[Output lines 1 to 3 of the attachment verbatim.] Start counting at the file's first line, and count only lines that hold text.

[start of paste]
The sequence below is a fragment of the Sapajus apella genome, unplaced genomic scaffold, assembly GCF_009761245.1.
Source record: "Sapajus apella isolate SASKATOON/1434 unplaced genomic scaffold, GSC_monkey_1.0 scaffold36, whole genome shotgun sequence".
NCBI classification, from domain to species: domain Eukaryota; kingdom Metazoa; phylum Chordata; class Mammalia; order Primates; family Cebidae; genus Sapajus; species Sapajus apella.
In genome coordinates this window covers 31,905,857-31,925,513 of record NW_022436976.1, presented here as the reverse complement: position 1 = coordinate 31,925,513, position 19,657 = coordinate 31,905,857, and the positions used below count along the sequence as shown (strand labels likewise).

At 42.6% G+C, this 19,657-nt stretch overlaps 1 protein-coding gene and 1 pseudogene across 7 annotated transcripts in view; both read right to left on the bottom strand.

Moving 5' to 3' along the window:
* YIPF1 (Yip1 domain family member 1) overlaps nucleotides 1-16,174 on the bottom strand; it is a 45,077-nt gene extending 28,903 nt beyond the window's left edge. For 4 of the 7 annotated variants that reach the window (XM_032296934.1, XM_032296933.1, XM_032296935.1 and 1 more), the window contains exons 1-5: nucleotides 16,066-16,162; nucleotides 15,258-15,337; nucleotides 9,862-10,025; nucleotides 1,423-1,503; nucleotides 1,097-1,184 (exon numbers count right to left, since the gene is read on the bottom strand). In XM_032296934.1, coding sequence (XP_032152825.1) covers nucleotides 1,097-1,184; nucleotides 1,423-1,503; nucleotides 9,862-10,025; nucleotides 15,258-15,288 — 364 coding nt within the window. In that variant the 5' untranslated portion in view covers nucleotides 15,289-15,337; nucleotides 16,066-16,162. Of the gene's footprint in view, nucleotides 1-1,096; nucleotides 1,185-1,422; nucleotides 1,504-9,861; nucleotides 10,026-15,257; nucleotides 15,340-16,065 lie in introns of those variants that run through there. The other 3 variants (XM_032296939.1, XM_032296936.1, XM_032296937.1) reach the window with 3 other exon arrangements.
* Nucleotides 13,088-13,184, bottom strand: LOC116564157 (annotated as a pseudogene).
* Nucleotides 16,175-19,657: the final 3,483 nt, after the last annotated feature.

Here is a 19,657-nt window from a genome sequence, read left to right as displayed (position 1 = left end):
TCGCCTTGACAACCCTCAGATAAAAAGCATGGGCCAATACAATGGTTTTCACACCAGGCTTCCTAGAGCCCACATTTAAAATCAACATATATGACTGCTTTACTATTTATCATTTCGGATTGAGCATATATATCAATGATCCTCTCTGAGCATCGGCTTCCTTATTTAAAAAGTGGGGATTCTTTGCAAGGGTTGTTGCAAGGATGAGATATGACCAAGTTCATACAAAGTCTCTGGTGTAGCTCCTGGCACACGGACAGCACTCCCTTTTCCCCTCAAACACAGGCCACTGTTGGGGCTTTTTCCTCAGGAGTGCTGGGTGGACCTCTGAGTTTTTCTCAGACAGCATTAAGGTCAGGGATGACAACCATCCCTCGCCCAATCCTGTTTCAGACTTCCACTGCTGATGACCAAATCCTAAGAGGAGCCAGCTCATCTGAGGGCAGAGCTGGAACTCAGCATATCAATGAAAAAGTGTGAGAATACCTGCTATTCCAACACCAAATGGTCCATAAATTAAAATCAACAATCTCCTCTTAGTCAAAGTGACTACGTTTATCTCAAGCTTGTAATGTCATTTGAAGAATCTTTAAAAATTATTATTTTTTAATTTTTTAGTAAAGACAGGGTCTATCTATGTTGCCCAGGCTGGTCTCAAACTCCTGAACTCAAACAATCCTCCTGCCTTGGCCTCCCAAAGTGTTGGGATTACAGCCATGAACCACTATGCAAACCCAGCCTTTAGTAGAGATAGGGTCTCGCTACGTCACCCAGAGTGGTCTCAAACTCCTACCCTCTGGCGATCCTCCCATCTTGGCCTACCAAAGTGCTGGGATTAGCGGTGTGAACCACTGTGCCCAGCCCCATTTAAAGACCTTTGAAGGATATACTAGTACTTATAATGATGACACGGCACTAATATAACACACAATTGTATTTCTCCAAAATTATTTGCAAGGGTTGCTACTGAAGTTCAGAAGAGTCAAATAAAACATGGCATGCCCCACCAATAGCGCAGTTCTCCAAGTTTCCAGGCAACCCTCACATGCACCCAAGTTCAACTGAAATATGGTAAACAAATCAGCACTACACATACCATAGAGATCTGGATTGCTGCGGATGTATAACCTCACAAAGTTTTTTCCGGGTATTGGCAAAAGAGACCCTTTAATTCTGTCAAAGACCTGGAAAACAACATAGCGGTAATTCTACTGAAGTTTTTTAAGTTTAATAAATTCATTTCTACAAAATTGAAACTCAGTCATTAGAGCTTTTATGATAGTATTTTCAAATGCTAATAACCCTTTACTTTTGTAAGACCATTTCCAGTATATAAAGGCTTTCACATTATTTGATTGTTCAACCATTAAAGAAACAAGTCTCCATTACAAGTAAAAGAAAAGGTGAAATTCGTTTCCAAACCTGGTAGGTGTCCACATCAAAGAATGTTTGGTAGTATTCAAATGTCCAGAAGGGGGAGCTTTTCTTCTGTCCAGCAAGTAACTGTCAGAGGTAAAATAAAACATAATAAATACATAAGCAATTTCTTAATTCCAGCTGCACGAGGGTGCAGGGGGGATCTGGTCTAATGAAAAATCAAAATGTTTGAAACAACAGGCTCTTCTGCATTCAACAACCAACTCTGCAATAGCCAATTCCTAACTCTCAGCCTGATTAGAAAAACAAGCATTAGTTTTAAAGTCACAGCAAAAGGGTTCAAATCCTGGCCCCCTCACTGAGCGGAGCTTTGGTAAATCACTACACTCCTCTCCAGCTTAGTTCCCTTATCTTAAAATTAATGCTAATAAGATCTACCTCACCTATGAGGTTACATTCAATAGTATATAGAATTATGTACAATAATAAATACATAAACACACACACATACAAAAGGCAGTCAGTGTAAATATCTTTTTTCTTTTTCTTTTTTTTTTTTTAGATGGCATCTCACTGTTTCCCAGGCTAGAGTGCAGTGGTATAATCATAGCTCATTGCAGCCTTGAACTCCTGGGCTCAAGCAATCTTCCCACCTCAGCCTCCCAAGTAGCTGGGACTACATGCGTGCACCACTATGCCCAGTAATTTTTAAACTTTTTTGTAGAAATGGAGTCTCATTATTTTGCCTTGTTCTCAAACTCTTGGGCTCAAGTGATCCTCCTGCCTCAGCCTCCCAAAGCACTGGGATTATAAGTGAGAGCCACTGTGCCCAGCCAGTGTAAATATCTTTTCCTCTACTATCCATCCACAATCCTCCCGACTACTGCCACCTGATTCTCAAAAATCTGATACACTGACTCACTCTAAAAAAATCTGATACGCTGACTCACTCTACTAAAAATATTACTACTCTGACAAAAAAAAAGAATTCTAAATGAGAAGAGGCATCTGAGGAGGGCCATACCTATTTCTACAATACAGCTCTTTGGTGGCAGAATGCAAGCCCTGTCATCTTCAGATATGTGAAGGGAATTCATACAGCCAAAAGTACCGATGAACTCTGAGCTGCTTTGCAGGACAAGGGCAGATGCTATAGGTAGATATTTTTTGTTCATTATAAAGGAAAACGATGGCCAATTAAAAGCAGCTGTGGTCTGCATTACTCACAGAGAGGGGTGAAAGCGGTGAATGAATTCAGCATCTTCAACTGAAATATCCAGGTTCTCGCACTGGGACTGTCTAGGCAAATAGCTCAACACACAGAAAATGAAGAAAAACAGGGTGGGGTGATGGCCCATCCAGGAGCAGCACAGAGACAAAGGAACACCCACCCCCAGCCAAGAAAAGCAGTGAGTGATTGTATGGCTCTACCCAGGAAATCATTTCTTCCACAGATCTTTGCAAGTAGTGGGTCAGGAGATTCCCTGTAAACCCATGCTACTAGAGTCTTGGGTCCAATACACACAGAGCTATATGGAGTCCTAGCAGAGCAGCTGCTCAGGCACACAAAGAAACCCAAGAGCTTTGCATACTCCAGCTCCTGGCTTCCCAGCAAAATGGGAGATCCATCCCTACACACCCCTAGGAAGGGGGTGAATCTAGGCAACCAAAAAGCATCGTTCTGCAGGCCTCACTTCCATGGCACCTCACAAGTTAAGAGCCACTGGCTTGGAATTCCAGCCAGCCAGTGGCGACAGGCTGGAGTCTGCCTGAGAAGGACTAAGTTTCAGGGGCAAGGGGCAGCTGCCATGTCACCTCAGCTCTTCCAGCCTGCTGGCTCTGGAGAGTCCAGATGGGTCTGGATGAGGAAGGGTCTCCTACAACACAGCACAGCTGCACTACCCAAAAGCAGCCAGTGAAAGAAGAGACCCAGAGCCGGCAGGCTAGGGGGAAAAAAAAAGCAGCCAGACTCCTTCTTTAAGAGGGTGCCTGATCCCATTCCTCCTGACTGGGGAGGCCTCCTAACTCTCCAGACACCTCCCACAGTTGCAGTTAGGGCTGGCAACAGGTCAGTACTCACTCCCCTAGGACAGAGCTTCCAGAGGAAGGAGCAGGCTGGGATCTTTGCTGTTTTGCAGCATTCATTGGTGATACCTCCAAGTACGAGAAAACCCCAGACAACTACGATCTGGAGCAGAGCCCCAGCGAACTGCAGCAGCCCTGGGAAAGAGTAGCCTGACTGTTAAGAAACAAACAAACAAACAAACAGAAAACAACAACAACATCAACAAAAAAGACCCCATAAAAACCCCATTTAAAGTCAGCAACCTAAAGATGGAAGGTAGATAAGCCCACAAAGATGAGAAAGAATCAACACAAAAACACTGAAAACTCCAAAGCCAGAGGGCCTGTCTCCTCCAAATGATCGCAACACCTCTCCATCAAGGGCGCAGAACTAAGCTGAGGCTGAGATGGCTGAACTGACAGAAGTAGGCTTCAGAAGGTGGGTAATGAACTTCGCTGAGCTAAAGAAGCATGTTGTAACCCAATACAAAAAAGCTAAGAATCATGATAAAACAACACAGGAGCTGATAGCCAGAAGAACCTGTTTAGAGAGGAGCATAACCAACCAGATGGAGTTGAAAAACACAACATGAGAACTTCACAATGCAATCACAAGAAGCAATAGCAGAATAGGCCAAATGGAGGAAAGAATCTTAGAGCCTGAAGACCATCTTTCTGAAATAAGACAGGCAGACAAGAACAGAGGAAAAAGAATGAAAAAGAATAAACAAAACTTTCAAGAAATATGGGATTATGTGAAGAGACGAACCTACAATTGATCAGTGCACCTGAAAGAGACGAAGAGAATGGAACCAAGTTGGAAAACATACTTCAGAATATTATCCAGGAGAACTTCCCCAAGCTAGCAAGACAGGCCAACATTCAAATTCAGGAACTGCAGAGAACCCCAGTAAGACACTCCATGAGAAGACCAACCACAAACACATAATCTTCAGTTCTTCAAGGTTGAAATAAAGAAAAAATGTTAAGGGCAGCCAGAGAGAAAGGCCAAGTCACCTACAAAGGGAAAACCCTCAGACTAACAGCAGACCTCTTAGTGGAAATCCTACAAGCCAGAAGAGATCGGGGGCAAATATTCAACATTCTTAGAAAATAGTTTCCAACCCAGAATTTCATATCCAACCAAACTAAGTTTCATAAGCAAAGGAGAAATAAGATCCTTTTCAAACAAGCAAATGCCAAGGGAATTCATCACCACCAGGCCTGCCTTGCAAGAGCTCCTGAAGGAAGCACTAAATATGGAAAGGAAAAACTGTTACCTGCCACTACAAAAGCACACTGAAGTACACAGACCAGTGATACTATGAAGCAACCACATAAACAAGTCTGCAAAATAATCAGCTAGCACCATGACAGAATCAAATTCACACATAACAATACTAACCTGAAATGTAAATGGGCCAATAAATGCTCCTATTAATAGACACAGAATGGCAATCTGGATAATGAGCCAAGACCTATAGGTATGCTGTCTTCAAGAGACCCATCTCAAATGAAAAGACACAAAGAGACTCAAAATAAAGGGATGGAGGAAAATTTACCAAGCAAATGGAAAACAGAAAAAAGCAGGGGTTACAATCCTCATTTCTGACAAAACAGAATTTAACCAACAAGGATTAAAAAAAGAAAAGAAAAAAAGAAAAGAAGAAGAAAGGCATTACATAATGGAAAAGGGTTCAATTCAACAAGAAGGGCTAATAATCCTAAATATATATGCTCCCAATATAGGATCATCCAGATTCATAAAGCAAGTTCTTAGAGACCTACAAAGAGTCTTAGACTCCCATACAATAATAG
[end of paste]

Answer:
The sequence below is a fragment of the Sapajus apella genome, unplaced genomic scaffold, assembly GCF_009761245.1.
Source record: "Sapajus apella isolate SASKATOON/1434 unplaced genomic scaffold, GSC_monkey_1.0 scaffold36, whole genome shotgun sequence".
NCBI classification, from domain to species: domain Eukaryota; kingdom Metazoa; phylum Chordata; class Mammalia; order Primates; family Cebidae; genus Sapajus; species Sapajus apella.